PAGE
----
Dating And Politics
Dating And Politics
A recent survey of 5, 000 singles has provided insight into how singles navigate dating and politics. This study found that in the last 3 years of the current administration, there has been a huge 25% increase in singles (76% of them) who believe it's important that their partners share similar political beliefs. Only 48% believe they would be able to date someone with diametrically opposed political views.
When asked how they would respond if a date expressed a political opinion they disagreed with, the majority of survey participants replied that they would try to understand the other perspective, while 20% would not respond at all. 16% responded that they would pick a fight or get up and leave.
Is it possible to date across the aisle in today’s divided nation? Since political affiliation tends to align with a person’s values, it can create a major hurdle to romance. Politics has become a top “deal breaker”. It is very difficult to change the mind of a partner who feels strongly about politics. In fact, politics is showing up on dating profiles. The differences are no longer merely about party lines, but rather, the values perceived to be associated with each party.
So if politics are important to you, and you've fallen for someone who doesn’t share your views, is there any hope? These relationships can only work if the couple agrees to disagree on some issues, and find common ground on others. An example would be one person who is socially liberal, but fiscally conservative or someone that voted for Donald Trump the first time around but has since changed their mind. In these scenarios where partners aren’t too deeply entrenched in their views, there is some hope for finding common ground on which to build a relationship.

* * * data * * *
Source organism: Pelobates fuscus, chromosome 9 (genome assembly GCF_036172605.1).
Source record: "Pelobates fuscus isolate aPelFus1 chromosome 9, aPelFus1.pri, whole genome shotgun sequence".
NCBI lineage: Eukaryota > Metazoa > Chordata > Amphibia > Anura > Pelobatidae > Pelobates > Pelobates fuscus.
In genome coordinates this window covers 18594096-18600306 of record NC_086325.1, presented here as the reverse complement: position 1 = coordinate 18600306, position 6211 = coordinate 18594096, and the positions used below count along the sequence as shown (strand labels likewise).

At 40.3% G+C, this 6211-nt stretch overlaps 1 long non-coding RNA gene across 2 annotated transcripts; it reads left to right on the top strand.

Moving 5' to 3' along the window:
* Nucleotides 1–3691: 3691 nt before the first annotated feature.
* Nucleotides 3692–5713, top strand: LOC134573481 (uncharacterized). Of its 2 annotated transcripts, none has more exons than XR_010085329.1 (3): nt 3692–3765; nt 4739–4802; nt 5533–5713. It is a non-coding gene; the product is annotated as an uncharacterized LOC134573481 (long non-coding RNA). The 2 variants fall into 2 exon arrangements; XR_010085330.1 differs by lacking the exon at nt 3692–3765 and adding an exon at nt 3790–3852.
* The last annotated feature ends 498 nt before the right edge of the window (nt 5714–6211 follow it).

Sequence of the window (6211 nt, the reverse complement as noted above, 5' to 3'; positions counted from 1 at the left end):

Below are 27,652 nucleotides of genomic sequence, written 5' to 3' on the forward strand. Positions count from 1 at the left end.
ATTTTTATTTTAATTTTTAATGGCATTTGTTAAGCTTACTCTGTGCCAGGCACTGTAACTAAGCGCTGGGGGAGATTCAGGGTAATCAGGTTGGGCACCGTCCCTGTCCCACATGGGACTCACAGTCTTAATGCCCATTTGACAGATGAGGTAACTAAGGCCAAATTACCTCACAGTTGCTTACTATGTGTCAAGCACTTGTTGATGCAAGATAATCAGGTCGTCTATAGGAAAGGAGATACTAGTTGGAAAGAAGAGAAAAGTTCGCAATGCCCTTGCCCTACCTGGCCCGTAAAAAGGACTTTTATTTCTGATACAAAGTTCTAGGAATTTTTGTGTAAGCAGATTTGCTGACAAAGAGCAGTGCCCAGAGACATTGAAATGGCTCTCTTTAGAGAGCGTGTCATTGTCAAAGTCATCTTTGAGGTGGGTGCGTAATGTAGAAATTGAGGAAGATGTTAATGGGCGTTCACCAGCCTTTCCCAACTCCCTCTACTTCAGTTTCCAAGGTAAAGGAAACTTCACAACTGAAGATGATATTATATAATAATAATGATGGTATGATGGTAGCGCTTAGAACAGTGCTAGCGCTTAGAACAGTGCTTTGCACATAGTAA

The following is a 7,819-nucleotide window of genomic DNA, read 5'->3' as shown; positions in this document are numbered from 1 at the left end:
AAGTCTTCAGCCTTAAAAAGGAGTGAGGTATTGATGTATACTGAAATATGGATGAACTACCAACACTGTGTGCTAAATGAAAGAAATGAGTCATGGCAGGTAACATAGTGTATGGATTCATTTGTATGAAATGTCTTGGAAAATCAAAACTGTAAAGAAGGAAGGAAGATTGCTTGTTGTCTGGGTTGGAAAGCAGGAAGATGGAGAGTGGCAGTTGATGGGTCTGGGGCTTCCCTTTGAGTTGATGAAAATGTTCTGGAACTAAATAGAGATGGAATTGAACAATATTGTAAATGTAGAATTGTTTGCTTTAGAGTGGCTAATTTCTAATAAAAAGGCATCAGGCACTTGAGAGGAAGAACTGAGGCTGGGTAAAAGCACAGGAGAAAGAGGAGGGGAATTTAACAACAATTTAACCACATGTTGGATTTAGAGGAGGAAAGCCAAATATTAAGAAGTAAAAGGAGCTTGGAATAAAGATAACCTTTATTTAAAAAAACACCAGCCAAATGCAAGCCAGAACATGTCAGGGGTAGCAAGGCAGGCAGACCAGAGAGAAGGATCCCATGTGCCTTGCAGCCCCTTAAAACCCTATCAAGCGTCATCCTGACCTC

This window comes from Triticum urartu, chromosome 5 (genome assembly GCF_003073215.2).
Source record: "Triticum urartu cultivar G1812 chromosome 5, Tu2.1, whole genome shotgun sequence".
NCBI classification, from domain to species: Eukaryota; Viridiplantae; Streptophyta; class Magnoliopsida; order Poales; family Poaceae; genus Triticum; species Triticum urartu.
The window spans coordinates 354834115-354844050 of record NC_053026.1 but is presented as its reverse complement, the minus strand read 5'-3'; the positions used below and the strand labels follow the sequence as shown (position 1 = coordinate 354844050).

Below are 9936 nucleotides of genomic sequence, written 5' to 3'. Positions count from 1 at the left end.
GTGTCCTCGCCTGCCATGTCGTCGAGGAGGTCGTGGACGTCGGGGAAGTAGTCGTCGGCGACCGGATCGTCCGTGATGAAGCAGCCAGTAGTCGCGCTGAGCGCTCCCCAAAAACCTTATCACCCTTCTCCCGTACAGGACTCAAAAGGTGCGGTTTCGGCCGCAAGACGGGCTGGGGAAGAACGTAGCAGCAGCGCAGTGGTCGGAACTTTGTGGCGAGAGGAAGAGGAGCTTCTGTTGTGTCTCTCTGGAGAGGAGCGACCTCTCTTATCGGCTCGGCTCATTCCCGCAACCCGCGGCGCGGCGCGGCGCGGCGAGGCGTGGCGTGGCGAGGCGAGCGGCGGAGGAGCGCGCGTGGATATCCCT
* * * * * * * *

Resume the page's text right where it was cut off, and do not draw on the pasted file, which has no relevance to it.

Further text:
On the other hand, couples who have opposite views, the solution would be to limit the amount of time in which they talk about what’s happening in the world and to make sure political talk doesn’t enter the bedroom.
The best piece of advice is to find out a potential your partner’ political beliefs early on. Though common advice is to avoid politics on the first date, the second or third date might be the time to broach the subject.
A matchmaker finds these things out ahead of time. If someone is opposed to dating the opposite party, then it’s easy for the matchmaker to never make the match in the first place and avoid at best awkward leave-takings and at best a dating disaster.